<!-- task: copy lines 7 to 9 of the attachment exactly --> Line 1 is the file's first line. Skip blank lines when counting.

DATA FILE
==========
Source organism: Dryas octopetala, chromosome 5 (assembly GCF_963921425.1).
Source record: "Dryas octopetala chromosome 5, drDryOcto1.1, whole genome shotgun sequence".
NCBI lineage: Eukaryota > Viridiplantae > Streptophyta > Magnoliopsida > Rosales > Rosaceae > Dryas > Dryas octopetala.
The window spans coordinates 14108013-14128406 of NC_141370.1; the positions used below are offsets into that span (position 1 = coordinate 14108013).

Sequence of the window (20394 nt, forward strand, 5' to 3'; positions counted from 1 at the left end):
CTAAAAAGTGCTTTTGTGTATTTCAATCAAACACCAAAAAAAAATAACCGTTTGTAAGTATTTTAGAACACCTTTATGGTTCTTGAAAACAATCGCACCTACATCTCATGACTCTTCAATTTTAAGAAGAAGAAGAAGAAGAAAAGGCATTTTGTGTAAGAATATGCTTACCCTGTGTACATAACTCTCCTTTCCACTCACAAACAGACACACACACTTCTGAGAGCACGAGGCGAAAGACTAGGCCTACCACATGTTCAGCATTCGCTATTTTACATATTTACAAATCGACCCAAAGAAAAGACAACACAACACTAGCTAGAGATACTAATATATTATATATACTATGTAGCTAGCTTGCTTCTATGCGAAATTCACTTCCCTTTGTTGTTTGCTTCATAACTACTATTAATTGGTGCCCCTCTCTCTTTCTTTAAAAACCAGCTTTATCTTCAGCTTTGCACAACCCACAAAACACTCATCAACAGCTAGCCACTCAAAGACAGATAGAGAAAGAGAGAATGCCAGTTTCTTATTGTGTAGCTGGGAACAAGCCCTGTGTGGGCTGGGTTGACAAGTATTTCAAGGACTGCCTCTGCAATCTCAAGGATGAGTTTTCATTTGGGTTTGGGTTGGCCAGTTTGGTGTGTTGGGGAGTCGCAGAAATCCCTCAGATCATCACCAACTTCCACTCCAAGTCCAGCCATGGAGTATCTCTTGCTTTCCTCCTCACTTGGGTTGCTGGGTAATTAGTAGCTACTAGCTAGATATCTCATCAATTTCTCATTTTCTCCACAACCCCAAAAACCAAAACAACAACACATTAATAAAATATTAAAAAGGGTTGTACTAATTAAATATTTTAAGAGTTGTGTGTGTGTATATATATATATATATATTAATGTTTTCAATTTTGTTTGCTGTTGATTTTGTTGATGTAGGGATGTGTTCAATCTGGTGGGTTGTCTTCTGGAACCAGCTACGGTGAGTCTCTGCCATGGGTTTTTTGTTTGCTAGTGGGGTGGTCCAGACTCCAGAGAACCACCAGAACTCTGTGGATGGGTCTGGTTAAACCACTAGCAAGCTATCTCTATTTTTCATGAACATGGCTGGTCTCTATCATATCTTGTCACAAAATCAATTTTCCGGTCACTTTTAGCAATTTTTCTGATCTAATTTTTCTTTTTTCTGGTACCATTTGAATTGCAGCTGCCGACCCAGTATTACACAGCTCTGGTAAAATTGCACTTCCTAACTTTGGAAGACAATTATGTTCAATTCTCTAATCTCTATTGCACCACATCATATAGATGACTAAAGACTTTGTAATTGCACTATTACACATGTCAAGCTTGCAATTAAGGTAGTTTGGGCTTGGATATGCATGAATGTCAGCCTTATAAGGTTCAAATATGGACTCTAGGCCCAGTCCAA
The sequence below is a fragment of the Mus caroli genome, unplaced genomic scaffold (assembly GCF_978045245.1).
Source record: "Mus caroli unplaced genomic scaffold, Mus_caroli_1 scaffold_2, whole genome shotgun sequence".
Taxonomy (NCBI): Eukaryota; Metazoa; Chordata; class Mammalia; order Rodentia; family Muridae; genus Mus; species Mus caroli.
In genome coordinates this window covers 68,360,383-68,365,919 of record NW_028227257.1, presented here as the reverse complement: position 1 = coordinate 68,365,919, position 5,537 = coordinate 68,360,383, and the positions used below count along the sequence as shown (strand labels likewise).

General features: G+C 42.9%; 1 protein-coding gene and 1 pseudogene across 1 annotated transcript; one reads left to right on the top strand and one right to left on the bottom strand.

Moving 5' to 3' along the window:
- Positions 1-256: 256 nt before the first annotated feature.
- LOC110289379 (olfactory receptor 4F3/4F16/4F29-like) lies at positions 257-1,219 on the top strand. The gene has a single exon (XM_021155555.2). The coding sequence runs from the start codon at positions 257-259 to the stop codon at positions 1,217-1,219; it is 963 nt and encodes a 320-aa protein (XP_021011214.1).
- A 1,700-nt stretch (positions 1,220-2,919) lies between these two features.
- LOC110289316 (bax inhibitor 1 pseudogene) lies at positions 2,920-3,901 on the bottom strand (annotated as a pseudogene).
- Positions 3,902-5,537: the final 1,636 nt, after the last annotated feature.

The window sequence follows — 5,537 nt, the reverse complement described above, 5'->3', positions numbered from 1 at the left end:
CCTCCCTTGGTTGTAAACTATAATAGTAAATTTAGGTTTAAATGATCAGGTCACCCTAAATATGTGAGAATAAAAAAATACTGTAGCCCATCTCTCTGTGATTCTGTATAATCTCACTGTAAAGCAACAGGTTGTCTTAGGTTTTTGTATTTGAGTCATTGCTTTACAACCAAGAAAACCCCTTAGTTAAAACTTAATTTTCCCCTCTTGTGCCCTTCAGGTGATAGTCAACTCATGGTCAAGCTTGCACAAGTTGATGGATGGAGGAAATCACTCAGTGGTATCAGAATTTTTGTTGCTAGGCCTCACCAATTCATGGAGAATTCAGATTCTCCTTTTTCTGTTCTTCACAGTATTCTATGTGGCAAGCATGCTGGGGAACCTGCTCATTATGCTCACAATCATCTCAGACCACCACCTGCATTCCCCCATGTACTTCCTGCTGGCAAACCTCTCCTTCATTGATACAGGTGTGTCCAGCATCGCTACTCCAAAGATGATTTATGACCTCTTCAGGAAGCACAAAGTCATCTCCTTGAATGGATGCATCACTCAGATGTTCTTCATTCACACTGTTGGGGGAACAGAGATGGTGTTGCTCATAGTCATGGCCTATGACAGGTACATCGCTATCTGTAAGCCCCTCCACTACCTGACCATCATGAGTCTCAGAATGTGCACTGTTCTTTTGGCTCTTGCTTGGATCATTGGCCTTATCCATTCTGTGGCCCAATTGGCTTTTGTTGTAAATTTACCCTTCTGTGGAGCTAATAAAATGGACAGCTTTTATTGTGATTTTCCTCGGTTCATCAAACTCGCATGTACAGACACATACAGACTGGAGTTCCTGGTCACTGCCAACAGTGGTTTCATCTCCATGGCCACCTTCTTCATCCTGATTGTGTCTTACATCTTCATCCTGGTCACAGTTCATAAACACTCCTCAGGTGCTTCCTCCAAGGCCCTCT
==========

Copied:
The sequence below is a fragment of the Mus caroli genome, unplaced genomic scaffold (assembly GCF_978045245.1).
Source record: "Mus caroli unplaced genomic scaffold, Mus_caroli_1 scaffold_2, whole genome shotgun sequence".
Taxonomy (NCBI): Eukaryota; Metazoa; Chordata; class Mammalia; order Rodentia; family Muridae; genus Mus; species Mus caroli.